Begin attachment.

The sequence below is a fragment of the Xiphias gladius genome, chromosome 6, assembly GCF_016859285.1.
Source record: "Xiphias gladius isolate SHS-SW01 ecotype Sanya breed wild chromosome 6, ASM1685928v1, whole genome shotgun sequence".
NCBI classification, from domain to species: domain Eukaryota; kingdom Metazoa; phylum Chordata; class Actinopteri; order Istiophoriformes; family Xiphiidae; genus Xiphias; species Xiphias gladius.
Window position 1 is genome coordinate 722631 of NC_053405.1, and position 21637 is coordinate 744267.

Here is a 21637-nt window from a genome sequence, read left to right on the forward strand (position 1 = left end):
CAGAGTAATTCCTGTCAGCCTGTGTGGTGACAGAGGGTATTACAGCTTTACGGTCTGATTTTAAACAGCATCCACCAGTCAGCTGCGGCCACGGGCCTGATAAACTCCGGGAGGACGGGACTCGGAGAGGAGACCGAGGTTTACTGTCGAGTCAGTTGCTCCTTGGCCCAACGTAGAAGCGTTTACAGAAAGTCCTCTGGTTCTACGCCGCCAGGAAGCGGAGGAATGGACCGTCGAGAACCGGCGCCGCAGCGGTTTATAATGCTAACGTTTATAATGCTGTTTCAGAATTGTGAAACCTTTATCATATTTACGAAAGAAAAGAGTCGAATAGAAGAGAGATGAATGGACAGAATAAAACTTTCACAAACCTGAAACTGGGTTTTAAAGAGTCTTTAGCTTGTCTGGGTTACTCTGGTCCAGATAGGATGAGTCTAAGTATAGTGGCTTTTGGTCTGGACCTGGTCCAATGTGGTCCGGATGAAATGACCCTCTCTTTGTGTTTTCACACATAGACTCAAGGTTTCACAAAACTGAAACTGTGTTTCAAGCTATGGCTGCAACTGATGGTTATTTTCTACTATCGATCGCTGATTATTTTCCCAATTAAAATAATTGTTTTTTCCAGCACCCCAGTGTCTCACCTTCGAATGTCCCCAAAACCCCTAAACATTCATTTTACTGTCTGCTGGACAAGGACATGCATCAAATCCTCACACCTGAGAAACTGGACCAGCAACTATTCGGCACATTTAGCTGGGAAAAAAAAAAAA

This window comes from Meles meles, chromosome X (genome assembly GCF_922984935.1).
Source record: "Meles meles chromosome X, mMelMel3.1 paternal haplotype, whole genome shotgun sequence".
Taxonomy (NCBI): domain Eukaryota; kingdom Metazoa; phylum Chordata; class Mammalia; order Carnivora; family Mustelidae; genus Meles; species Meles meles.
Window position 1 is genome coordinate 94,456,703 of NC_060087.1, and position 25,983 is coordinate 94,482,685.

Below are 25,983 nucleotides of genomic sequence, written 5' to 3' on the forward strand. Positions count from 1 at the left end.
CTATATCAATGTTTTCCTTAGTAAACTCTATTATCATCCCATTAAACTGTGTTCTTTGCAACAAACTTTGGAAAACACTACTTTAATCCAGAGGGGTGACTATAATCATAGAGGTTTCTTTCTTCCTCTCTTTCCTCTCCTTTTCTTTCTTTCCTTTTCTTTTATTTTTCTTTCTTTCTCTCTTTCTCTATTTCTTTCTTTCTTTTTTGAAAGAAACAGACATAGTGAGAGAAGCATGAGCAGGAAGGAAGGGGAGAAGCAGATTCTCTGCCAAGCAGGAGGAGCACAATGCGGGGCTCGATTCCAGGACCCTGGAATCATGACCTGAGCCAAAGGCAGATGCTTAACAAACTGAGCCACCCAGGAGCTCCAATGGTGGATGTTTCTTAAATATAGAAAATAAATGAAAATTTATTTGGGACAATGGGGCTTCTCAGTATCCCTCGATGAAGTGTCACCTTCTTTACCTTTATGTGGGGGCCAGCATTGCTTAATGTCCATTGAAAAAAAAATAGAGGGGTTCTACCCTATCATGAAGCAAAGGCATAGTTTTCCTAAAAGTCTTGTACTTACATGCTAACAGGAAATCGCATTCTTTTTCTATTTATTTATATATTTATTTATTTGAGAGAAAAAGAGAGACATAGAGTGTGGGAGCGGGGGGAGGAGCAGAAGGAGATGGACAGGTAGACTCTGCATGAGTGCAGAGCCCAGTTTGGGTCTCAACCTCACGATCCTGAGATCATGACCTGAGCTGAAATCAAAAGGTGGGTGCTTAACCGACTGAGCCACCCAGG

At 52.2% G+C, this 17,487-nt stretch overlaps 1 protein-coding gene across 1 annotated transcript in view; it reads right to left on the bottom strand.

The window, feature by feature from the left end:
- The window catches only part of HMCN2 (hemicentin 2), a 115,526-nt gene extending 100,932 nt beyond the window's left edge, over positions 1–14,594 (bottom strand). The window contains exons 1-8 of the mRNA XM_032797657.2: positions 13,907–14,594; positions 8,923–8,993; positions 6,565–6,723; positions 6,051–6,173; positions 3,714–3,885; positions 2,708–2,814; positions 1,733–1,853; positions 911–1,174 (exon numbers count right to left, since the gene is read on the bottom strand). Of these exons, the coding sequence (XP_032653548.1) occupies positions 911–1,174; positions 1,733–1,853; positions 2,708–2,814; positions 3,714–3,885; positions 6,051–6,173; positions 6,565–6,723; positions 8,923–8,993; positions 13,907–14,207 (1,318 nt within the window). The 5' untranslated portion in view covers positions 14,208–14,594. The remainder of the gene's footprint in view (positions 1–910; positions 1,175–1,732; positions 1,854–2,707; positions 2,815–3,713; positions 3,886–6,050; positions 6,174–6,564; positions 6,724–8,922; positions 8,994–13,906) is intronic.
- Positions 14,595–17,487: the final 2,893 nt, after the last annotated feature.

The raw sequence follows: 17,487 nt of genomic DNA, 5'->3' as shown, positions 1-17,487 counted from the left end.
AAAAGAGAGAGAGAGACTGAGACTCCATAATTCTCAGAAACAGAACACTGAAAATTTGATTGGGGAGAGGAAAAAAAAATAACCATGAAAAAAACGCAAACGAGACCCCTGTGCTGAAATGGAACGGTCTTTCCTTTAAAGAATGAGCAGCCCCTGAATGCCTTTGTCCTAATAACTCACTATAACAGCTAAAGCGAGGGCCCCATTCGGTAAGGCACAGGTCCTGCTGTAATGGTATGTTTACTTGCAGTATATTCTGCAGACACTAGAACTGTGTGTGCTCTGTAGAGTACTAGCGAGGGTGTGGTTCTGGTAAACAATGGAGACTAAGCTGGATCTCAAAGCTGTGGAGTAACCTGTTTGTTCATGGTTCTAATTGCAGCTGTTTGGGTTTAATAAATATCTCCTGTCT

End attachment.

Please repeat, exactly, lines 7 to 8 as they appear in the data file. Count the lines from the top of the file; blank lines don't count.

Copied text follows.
This window comes from Meles meles, chromosome X (genome assembly GCF_922984935.1).
Source record: "Meles meles chromosome X, mMelMel3.1 paternal haplotype, whole genome shotgun sequence".